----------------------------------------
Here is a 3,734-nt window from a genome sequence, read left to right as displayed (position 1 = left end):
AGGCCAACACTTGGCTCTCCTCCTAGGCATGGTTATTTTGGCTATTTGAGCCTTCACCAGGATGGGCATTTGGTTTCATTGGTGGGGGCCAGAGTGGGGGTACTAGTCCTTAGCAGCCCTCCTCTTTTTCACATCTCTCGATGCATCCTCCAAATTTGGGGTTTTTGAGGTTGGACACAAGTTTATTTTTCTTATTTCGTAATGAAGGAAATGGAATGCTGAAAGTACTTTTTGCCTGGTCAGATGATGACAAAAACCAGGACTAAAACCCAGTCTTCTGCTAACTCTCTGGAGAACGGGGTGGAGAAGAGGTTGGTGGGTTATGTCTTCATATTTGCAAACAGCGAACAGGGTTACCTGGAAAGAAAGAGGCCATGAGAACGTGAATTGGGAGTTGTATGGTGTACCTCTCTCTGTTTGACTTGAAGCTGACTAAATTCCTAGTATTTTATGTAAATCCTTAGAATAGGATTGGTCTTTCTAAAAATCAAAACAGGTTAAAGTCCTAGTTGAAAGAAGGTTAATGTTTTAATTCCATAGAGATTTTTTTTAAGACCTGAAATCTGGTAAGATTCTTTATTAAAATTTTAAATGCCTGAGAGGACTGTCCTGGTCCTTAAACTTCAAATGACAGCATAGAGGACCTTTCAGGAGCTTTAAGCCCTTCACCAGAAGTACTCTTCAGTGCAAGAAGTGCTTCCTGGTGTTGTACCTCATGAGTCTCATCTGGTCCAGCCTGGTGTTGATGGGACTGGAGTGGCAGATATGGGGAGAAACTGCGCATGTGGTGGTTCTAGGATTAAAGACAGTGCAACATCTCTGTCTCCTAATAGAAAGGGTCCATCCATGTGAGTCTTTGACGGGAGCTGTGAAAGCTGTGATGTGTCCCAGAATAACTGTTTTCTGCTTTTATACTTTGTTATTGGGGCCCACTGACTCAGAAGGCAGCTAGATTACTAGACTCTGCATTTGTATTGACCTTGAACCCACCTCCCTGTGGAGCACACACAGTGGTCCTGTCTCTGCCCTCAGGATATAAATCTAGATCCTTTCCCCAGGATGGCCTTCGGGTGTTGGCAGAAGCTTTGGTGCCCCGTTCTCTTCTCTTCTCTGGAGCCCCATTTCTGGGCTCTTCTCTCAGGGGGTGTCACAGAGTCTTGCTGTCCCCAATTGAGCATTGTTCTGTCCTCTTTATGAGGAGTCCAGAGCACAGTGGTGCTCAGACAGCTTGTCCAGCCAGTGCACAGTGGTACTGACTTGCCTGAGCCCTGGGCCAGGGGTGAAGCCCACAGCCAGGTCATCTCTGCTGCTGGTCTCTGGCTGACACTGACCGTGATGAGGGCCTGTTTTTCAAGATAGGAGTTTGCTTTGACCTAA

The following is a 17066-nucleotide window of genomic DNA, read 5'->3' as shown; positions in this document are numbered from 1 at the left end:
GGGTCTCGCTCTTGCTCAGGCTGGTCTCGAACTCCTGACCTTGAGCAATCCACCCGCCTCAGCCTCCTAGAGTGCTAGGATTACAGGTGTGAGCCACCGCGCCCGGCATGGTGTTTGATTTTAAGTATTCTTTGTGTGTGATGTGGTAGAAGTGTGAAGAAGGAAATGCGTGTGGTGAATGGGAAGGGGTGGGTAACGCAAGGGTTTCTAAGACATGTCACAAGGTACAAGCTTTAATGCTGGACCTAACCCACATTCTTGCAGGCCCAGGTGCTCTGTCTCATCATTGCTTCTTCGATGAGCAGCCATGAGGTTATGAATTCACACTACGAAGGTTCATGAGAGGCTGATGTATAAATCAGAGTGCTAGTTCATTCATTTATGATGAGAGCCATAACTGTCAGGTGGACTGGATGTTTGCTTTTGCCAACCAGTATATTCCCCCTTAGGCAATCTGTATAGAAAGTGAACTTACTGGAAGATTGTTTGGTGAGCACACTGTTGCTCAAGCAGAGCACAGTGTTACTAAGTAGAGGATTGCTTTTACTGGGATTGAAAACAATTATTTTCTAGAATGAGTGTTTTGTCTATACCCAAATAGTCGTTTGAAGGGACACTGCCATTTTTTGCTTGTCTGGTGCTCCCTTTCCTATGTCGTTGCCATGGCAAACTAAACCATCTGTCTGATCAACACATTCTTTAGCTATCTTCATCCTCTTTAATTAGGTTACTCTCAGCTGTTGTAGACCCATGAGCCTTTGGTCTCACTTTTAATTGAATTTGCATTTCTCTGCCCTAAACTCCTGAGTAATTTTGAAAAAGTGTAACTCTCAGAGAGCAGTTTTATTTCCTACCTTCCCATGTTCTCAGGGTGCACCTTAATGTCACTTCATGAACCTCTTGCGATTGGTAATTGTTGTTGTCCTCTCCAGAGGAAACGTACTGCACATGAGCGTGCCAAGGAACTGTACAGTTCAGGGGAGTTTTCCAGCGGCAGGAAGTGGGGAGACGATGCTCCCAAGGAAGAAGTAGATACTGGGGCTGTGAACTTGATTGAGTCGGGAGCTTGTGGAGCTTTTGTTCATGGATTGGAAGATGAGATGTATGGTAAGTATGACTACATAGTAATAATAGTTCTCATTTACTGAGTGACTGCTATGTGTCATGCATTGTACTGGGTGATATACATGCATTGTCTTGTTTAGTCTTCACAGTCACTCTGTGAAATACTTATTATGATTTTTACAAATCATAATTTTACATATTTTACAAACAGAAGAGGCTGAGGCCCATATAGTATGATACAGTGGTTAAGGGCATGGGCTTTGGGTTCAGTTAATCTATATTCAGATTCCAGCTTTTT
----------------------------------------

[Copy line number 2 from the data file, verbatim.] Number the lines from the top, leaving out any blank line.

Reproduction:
AGGCCAACACTTGGCTCTCCTCCTAGGCATGGTTATTTTGGCTATTTGAGCCTTCACCAGGATGGGCATTTGGTTTCATTGGTGGGGGCCAGAGTGGGGGTACTAGTCCTTAGCAGCCCTCCTCTTTTTCACATCTCTCGATGCATCCTCCAAATTTGGGGTTTTTGAGGTTGGACACAAGTTTATTTTTCTTATTTCGTAATGAAGGAAATGGAATGCTGAAAGTACTTTTTGCCTGGTCAGATGATGACAAAAACCAGGACTAAAACCCAGTCTTCTGCTAACTCTCTGGAGAACGGGGTGGAGAAGAGGTTGGTGGGTTATGTCTTCATATTTGCAAACAGCGAACAGGGTTACCTGGAAAGAAAGAGGCCATGAGAACGTGAATTGGGAGTTGTATGGTGTACCTCTCTCTGTTTGACTTGAAGCTGACTAAATTCCTAGTATTTTATGTAAATCCTTAGAATAGGATTGGTCTTTCTAAAAATCAAAACAGGTTAAAGTCCTAGTTGAAAGAAGGTTAATGTTTTAATTCCATAGAGATTTTTTTTAAGACCTGAAATCTGGTAAGATTCTTTATTAAAATTTTAAATGCCTGAGAGGACTGTCCTGGTCCTTAAACTTCAAATGACAGCATAGAGGACCTTTCAGGAGCTTTAAGCCCTTCACCAGAAGTACTCTTCAGTGCAAGAAGTGCTTCCTGGTGTTGTACCTCATGAGTCTCATCTGGTCCAGCCTGGTGTTGATGGGACTGGAGTGGCAGATATGGGGAGAAACTGCGCATGTGGTGGTTCTAGGATTAAAGACAGTGCAACATCTCTGTCTCCTAATAGAAAGGGTCCATCCATGTGAGTCTTTGACGGGAGCTGTGAAAGCTGTGATGTGTCCCAGAATAACTGTTTTCTGCTTTTATACTTTGTTATTGGGGCCCACTGACTCAGAAGGCAGCTAGATTACTAGACTCTGCATTTGTATTGACCTTGAACCCACCTCCCTGTGGAGCACACACAGTGGTCCTGTCTCTGCCCTCAGGATATAAATCTAGATCCTTTCCCCAGGATGGCCTTCGGGTGTTGGCAGAAGCTTTGGTGCCCCGTTCTCTTCTCTTCTCTGGAGCCCCATTTCTGGGCTCTTCTCTCAGGGGGTGTCACAGAGTCTTGCTGTCCCCAATTGAGCATTGTTCTGTCCTCTTTATGAGGAGTCCAGAGCACAGTGGTGCTCAGACAGCTTGTCCAGCCAGTGCACAGTGGTACTGACTTGCCTGAGCCCTGGGCCAGGGGTGAAGCCCACAGCCAGGTCATCTCTGCTGCTGGTCTCTGGCTGACACTGACCGTGATGAGGGCCTGTTTTTCAAGATAGGAGTTTGCTTTGACCTAA